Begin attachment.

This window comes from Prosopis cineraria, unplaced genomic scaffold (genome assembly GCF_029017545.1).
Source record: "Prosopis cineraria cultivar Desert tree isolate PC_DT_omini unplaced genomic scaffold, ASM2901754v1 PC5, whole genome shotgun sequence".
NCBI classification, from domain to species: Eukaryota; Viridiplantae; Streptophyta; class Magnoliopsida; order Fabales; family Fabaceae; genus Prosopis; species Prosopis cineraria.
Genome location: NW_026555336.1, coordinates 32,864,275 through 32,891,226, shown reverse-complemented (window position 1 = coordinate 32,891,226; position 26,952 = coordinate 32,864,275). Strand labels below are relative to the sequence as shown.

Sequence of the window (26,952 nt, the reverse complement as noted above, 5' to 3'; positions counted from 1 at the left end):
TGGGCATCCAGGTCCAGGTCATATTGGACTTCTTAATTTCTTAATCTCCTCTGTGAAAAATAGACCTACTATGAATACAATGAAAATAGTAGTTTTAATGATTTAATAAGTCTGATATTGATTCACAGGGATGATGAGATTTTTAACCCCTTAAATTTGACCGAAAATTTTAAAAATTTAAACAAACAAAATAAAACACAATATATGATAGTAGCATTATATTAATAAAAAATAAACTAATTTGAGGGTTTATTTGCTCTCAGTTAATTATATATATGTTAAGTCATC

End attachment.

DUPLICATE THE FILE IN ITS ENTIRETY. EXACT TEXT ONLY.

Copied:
This window comes from Prosopis cineraria, unplaced genomic scaffold (genome assembly GCF_029017545.1).
Source record: "Prosopis cineraria cultivar Desert tree isolate PC_DT_omini unplaced genomic scaffold, ASM2901754v1 PC5, whole genome shotgun sequence".
NCBI classification, from domain to species: Eukaryota; Viridiplantae; Streptophyta; class Magnoliopsida; order Fabales; family Fabaceae; genus Prosopis; species Prosopis cineraria.
Genome location: NW_026555336.1, coordinates 32,864,275 through 32,891,226, shown reverse-complemented (window position 1 = coordinate 32,891,226; position 26,952 = coordinate 32,864,275). Strand labels below are relative to the sequence as shown.

Sequence of the window (26,952 nt, the reverse complement as noted above, 5' to 3'; positions counted from 1 at the left end):
TGGGCATCCAGGTCCAGGTCATATTGGACTTCTTAATTTCTTAATCTCCTCTGTGAAAAATAGACCTACTATGAATACAATGAAAATAGTAGTTTTAATGATTTAATAAGTCTGATATTGATTCACAGGGATGATGAGATTTTTAACCCCTTAAATTTGACCGAAAATTTTAAAAATTTAAACAAACAAAATAAAACACAATATATGATAGTAGCATTATATTAATAAAAAATAAACTAATTTGAGGGTTTATTTGCTCTCAGTTAATTATATATATGTTAAGTCATC